Math is a concrete fact of reality. At least that's what we tell ourselves. So when the Pacers are shooting 70 percent from three after 12 minutes, and then 66 percent after 24 minutes, and still after three quarters they're shooting 52 percent from three, we want to believe that it will all even out. Teams usually shoot less than 40 percent from three in a game after all. Sure, the Raptors were perhaps to blame for some of that good fortune. They left men wide open on the perimeter for more than half the game. It got ugly, it felt ugly; there was much despair. The Raptors were down 90-77 after three quarters. But math isn't called math for no reason -- there are rules.
The Raptors were bad for 75 percent of this game. Maybe it was the change to the starting lineup with Patrick Patterson in for Luis Scola (who didn't play at all), maybe it was DeMarre Carroll (who is working very hard to try to slow Paul George down) feeling a little extra creaky today, maybe it was Jonas Valanciunas getting whacked in the head one too many times -- something was up. Kyle Lowry, who acknowledged his poor play on Sunday, looked wildly out of sorts. There was no spark. There was no life. Toronto, the team and the city, were ready to call it a series.
But, math. There are 48 minutes in a basketball game. And for those final 12, the Raptors worked to bring things back into the balance, even if it looked and often felt absurd to watch. To start the fourth, the Raptors went on a 21-2 run. They finished by outscoring the Pacers 25-9. By the time the final buzzer sounded, after a just too late Solomon Hill three was called off, the Raptors had won 102-99. It was one of the more astounding runs in team history.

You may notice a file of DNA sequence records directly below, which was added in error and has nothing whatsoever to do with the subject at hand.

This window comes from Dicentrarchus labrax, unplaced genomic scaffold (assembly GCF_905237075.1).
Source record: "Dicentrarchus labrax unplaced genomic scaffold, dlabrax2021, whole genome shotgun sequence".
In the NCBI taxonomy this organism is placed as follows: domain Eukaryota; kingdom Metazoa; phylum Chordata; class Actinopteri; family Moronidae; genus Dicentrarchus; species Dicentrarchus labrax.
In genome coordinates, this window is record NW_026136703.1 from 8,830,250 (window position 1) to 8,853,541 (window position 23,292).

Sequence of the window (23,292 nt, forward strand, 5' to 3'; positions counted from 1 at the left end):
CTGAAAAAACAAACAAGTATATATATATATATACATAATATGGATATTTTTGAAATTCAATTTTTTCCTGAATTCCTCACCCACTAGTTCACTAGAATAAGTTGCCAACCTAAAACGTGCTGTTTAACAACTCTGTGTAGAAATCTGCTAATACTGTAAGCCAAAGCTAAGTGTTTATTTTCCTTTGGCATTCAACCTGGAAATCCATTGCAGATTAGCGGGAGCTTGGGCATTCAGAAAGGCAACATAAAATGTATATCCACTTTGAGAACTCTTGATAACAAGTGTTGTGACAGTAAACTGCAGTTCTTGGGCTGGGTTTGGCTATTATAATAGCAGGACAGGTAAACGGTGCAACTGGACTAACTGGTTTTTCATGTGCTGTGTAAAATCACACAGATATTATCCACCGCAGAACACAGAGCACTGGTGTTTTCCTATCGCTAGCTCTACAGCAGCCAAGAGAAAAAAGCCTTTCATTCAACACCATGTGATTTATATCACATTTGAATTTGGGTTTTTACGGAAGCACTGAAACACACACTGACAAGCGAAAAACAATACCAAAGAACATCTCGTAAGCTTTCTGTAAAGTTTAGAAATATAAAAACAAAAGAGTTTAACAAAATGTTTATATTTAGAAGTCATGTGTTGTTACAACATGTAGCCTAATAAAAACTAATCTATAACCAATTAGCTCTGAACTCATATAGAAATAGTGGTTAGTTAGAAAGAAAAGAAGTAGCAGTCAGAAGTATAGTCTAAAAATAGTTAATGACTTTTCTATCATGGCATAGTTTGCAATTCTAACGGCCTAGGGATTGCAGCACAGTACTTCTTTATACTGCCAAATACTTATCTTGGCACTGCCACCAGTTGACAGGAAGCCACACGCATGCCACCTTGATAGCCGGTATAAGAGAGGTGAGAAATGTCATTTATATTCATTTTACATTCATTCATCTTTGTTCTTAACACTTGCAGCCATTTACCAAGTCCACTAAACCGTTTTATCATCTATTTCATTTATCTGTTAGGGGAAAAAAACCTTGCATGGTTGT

For the Raptors, there are supposed to be constants. DeMar DeRozan is supposed to score points. Tonight, he had 34 on 10-of-22 shooting, including a massive 3 in the dying minutes to give the team its first lead. DeRozan has been dogged for most of this series against the Pacers, but the man has faith in himself, there's no denying that. For good measure, DeMar even shot 12-of-13 from the free throw line, presumably to remind us he still could.
Other positives: Bismack Biyombo with a massive 16 rebounds, including four on the offensive end. Terrence Ross with an unconscious three to bring the Raptors within two. (Though in typical Ross fashion, he missed three straight 3s before sitting for the rest of the game.) And Norman Powell, thrust into action once again, holding George (who went for 39 points in total) to only two points, a single bucket, in the fourth quarter. He also did this to tie the game at 92 and send the ACC into a frenzy:
There were so many things in the first three quarters of this game that suggested the Raptors were going to lose. Lowry was bad, Valanciunas was mostly invisible, Carroll was a shell of himself. Cory Joseph and Patterson were steady but hardly sterling. The turnovers mounted early, and of course, the Pacers were shooting the lights out. George in particular looked set to personally destroy the entire GTA if he could.
But the old law of averages can happen. Sometimes the math does check out. And it equals the Raptors going up 3-2.
What did you guys think of the game?